Epstein was ‘not bathing’ in vermin cell

 

WARNING: Sensitive content

Accused sex trafficker Jeffrey Epstein tried, at least, to use his vast wealth to help him survive - and be comfortable - while in federal custody, according to a report Saturday that detailed his strategies.

The convicted paedophile deposited money in at least three other inmates' commissary accounts in an attempt to ingratiate himself and possibly buy protection from the hardened criminals in the Special Housing Unit at the Metropolitan Correctional Center in lower Manhattan, the New York Times reported Saturday.

To escape his tiny, vermin and roach-infested cell, the disgraced money manager would meet for up to 12 hours at a time with lawyers and therapists in a private room.

His entourage would routinely empty the vending machines of drinks and snacks.

"It was shift work, all designed by someone who had infinite resources to try and get as much comfort as possible," a lawyer who was often in the jail visiting clients told the outlet.

A lawyer who met with Epstein three days after he was removed from suicide watch claimed he was "very very upbeat" - an account that jibes with what sources told The Post about his spirits in the days before he apparently killed himself.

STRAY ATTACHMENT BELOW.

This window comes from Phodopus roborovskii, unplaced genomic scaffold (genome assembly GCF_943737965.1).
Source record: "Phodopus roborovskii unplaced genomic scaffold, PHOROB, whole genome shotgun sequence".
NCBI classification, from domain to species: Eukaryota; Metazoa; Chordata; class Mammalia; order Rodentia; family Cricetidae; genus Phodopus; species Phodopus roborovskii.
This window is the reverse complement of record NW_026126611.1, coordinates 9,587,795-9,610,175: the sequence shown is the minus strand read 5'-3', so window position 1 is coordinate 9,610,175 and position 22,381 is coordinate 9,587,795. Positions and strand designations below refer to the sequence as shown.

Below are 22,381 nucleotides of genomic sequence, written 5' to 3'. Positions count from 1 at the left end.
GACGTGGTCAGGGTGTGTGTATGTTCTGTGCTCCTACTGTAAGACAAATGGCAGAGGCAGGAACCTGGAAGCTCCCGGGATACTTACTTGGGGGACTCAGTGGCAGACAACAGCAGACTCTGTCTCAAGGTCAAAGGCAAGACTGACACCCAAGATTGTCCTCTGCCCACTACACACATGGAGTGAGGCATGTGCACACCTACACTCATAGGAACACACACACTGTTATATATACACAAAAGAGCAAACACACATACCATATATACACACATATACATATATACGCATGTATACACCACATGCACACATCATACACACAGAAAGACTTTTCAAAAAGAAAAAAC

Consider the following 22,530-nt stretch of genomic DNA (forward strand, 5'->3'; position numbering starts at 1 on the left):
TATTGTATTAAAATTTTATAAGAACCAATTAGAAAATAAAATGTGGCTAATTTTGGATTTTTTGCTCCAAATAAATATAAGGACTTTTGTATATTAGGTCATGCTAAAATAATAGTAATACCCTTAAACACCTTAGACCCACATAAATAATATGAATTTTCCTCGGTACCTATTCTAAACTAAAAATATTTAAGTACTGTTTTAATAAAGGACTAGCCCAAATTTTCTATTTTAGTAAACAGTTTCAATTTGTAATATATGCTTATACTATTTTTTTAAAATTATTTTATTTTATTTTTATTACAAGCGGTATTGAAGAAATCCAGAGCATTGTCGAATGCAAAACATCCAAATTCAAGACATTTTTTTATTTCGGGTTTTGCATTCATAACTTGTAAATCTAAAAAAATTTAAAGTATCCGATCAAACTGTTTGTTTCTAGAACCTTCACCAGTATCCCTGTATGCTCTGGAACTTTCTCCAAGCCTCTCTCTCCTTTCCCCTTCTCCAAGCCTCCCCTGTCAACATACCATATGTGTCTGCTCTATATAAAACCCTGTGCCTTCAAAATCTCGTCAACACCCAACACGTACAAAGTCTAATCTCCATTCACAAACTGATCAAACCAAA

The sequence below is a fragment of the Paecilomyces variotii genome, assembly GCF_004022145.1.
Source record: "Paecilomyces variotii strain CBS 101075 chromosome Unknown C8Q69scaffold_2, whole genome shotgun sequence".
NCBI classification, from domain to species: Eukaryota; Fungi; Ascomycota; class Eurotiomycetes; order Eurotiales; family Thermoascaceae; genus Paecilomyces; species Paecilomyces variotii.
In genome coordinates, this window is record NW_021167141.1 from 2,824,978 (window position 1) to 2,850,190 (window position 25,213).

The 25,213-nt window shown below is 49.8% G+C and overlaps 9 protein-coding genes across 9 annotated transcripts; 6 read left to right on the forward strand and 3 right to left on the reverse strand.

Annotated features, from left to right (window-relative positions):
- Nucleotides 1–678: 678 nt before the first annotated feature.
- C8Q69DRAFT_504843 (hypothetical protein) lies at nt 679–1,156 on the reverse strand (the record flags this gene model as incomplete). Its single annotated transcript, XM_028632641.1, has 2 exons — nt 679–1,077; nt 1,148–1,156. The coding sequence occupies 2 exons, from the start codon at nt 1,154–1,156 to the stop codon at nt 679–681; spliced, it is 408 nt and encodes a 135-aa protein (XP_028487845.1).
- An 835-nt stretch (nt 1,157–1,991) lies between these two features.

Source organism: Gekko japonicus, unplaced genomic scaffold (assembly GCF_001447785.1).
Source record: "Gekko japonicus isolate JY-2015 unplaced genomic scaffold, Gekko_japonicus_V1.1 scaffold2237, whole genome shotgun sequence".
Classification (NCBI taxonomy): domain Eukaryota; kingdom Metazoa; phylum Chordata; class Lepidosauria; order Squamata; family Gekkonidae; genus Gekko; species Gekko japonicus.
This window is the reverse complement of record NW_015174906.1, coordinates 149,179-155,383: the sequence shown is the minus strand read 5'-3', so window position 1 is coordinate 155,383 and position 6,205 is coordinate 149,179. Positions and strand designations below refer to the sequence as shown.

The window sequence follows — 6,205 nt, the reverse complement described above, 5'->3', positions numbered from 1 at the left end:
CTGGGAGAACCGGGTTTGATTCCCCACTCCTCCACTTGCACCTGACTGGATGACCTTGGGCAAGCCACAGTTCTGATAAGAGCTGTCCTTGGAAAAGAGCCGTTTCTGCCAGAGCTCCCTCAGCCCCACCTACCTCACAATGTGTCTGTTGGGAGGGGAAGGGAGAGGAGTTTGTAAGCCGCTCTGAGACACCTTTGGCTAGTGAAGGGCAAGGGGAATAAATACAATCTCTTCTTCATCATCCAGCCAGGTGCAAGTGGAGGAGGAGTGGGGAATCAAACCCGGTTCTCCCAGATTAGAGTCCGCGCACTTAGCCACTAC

Lawyer David Schoen said he met with Epstein days before his death after another lawyer acted as a go-between, and expected to join his legal team.

"One thing I can say for sure is when I left him he was very, very upbeat," said Schoen, who never got the chance to join the legal team.

A man drives a utility task vehicle on Little St. James Island, in the U.S. Virgin Islands, a property owned by Jeffrey Epstein. Picture: Gabriel Lopez Albarran
A man drives a utility task vehicle on Little St. James Island, in the U.S. Virgin Islands, a property owned by Jeffrey Epstein. Picture: Gabriel Lopez Albarran

Yet in the days leading up to his death, which was ruled a suicide by the city coroner on Friday, Epstein was not bathing, and sleeping on the floor of his likely-vermin infested cell.

A man walks on Little St. James Island, in the U.S. Virgin Islands, a property owned by Jeffrey Epstein. Picture: Gabriel Lopez Albarran
A man walks on Little St. James Island, in the U.S. Virgin Islands, a property owned by Jeffrey Epstein. Picture: Gabriel Lopez Albarran

- If you or someone you know is in need of crisis or suicide prevention support, please call Lifeline on 13 11 14 or visit www.lifeline.org.au/gethelp

- This article was originally published by the New York Post and is republished with permission.